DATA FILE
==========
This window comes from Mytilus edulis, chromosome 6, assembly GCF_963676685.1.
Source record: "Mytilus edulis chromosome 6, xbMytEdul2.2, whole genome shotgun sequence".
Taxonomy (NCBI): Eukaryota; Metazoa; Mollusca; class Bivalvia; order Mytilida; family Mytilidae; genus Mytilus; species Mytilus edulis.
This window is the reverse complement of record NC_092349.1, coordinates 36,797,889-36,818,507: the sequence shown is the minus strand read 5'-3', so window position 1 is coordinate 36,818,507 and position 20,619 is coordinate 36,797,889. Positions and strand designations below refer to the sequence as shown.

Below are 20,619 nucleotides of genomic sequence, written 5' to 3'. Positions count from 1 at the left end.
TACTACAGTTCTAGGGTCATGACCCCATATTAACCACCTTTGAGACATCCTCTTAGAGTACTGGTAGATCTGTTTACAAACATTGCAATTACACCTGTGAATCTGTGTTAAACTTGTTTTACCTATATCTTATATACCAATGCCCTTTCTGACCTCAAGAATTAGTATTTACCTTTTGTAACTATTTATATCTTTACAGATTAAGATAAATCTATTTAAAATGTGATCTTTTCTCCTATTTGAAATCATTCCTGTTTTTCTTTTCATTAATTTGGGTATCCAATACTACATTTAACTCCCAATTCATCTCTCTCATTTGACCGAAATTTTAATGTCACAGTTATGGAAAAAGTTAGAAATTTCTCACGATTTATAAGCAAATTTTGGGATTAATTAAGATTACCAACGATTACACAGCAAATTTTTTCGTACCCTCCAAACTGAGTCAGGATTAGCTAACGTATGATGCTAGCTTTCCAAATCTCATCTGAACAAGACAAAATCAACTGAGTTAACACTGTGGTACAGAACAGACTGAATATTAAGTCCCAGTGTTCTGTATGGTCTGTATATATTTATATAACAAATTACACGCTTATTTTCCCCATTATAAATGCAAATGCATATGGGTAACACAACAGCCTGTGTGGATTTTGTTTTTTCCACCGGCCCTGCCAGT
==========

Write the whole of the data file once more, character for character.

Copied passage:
This window comes from Mytilus edulis, chromosome 6, assembly GCF_963676685.1.
Source record: "Mytilus edulis chromosome 6, xbMytEdul2.2, whole genome shotgun sequence".
Taxonomy (NCBI): Eukaryota; Metazoa; Mollusca; class Bivalvia; order Mytilida; family Mytilidae; genus Mytilus; species Mytilus edulis.
This window is the reverse complement of record NC_092349.1, coordinates 36,797,889-36,818,507: the sequence shown is the minus strand read 5'-3', so window position 1 is coordinate 36,818,507 and position 20,619 is coordinate 36,797,889. Positions and strand designations below refer to the sequence as shown.

Below are 20,619 nucleotides of genomic sequence, written 5' to 3'. Positions count from 1 at the left end.
TACTACAGTTCTAGGGTCATGACCCCATATTAACCACCTTTGAGACATCCTCTTAGAGTACTGGTAGATCTGTTTACAAACATTGCAATTACACCTGTGAATCTGTGTTAAACTTGTTTTACCTATATCTTATATACCAATGCCCTTTCTGACCTCAAGAATTAGTATTTACCTTTTGTAACTATTTATATCTTTACAGATTAAGATAAATCTATTTAAAATGTGATCTTTTCTCCTATTTGAAATCATTCCTGTTTTTCTTTTCATTAATTTGGGTATCCAATACTACATTTAACTCCCAATTCATCTCTCTCATTTGACCGAAATTTTAATGTCACAGTTATGGAAAAAGTTAGAAATTTCTCACGATTTATAAGCAAATTTTGGGATTAATTAAGATTACCAACGATTACACAGCAAATTTTTTCGTACCCTCCAAACTGAGTCAGGATTAGCTAACGTATGATGCTAGCTTTCCAAATCTCATCTGAACAAGACAAAATCAACTGAGTTAACACTGTGGTACAGAACAGACTGAATATTAAGTCCCAGTGTTCTGTATGGTCTGTATATATTTATATAACAAATTACACGCTTATTTTCCCCATTATAAATGCAAATGCATATGGGTAACACAACAGCCTGTGTGGATTTTGTTTTTTCCACCGGCCCTGCCAGT